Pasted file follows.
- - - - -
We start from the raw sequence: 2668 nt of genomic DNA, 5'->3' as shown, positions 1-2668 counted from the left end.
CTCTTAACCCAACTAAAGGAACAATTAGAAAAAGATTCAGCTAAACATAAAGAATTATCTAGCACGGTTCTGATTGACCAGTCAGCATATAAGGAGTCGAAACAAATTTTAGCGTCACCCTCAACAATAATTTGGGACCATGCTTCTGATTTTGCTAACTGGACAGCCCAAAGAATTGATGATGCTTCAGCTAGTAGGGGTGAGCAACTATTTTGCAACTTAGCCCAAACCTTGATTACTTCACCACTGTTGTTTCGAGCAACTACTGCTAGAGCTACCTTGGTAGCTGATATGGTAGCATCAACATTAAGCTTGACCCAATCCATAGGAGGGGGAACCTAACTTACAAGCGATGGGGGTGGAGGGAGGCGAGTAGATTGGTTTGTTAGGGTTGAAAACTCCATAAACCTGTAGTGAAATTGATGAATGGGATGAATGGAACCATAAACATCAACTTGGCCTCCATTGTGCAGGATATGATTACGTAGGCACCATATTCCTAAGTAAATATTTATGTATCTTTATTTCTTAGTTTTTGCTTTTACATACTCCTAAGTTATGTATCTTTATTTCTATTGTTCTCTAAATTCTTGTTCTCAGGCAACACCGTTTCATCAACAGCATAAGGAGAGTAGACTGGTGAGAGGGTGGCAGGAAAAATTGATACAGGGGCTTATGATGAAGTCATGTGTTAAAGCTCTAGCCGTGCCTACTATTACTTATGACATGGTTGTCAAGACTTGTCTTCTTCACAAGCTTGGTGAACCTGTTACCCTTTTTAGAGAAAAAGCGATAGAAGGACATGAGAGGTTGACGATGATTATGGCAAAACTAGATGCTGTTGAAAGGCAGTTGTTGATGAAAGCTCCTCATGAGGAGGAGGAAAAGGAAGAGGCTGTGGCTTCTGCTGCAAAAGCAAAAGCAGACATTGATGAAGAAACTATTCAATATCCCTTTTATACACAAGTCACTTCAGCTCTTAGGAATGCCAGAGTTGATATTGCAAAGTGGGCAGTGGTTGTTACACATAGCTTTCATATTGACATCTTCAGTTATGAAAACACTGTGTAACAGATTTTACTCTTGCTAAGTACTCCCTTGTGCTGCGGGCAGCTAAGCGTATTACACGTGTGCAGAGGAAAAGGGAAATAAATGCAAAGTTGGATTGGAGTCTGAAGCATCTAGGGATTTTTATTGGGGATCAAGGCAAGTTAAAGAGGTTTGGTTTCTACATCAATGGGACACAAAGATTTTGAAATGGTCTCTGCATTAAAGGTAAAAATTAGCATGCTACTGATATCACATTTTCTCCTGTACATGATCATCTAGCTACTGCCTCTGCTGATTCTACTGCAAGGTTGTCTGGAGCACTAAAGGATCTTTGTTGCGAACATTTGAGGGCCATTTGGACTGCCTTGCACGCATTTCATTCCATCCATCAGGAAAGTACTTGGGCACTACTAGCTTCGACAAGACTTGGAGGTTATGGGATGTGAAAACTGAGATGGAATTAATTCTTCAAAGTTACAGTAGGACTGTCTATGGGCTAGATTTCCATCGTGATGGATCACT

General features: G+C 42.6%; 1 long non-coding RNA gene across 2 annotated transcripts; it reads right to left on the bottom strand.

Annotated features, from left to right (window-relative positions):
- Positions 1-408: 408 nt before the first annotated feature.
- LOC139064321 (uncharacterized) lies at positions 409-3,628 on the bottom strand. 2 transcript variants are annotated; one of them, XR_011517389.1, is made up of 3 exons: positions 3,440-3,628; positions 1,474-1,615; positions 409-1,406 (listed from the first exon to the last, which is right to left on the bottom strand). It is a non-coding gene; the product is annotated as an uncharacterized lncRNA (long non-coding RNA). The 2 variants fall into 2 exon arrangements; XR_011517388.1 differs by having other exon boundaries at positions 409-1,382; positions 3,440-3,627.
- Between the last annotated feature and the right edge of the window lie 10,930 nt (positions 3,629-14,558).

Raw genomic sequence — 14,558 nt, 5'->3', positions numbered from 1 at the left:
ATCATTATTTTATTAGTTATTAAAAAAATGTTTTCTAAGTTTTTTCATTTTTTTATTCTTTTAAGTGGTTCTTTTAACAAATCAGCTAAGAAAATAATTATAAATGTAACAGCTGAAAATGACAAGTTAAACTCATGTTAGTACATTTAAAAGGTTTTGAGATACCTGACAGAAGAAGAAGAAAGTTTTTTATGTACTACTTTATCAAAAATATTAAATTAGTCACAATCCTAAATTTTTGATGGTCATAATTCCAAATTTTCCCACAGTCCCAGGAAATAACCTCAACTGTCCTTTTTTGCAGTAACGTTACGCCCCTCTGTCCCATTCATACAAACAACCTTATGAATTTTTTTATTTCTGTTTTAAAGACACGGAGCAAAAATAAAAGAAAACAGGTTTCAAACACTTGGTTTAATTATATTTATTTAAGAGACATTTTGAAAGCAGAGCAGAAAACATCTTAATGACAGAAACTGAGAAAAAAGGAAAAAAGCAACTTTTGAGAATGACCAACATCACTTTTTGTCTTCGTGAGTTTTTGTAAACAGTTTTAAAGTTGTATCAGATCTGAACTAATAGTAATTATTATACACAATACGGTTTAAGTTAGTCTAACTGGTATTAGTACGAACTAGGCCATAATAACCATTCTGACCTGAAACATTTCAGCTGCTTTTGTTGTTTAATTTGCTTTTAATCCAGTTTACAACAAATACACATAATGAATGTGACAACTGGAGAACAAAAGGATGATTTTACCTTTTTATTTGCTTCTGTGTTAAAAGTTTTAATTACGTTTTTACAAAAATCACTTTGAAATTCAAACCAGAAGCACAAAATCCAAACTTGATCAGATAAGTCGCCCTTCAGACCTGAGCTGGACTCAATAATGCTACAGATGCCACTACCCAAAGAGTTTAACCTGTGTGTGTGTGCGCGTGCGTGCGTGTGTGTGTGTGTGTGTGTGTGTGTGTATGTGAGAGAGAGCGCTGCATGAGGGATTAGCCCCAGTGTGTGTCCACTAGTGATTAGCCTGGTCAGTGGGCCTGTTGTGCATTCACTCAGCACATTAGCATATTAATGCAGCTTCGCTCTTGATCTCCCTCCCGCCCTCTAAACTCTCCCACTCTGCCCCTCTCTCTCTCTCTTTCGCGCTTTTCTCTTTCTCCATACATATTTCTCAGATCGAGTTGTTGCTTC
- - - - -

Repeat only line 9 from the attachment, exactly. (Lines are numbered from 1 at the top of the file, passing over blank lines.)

ATCATTATTTTATTAGTTATTAAAAAAATGTTTTCTAAGTTTTTTCATTTTTTTATTCTTTTAAGTGGTTCTTTTAACAAATCAGCTAAGAAAATAATTATAAATGTAACAGCTGAAAATGACAAGTTAAACTCATGTTAGTACATTTAAAAGGTTTTGAGATACCTGACAGAAGAAGAAGAAAGTTTTTTATGTACTACTTTATCAAAAATATTAAATTAGTCACAATCCTAAATTTTTGATGGTCATAATTCCAAATTTTCCCACAGTCCCAGGAAATAACCTCAACTGTCCTTTTTTGCAGTAACGTTACGCCCCTCTGTCCCATTCATACAAACAACCTTATGAATTTTTTTATTTCTGTTTTAAAGACACGGAGCAAAAATAAAAGAAAACAGGTTTCAAACACTTGGTTTAATTATATTTATTTAAGAGACATTTTGAAAGCAGAGCAGAAAACATCTTAATGACAGAAACTGAGAAAAAAGGAAAAAAGCAACTTTTGAGAATGACCAACATCACTTTTTGTCTTCGTGAGTTTTTGTAAACAGTTTTAAAGTTGTATCAGATCTGAACTAATAGTAATTATTATACACAATACGGTTTAAGTTAGTCTAACTGGTATTAGTACGAACTAGGCCATAATAACCATTCTGACCTGAAACATTTCAGCTGCTTTTGTTGTTTAATTTGCTTTTAATCCAGTTTACAACAAATACACATAATGAATGTGACAACTGGAGAACAAAAGGATGATTTTACCTTTTTATTTGCTTCTGTGTTAAAAGTTTTAATTACGTTTTTACAAAAATCACTTTGAAATTCAAACCAGAAGCACAAAATCCAAACTTGATCAGATAAGTCGCCCTTCAGACCTGAGCTGGACTCAATAATGCTACAGATGCCACTACCCAAAGAGTTTAACCTGTGTGTGTGTGCGCGTGCGTGCGTGTGTGTGTGTGTGTGTGTGTGTGTGTATGTGAGAGAGAGCGCTGCATGAGGGATTAGCCCCAGTGTGTGTCCACTAGTGATTAGCCTGGTCAGTGGGCCTGTTGTGCATTCACTCAGCACATTAGCATATTAATGCAGCTTCGCTCTTGATCTCCCTCCCGCCCTCTAAACTCTCCCACTCTGCCCCTCTCTCTCTCTCTTTCGCGCTTTTCTCTTTCTCCATACATATTTCTCAGATCGAGTTGTTGCTTC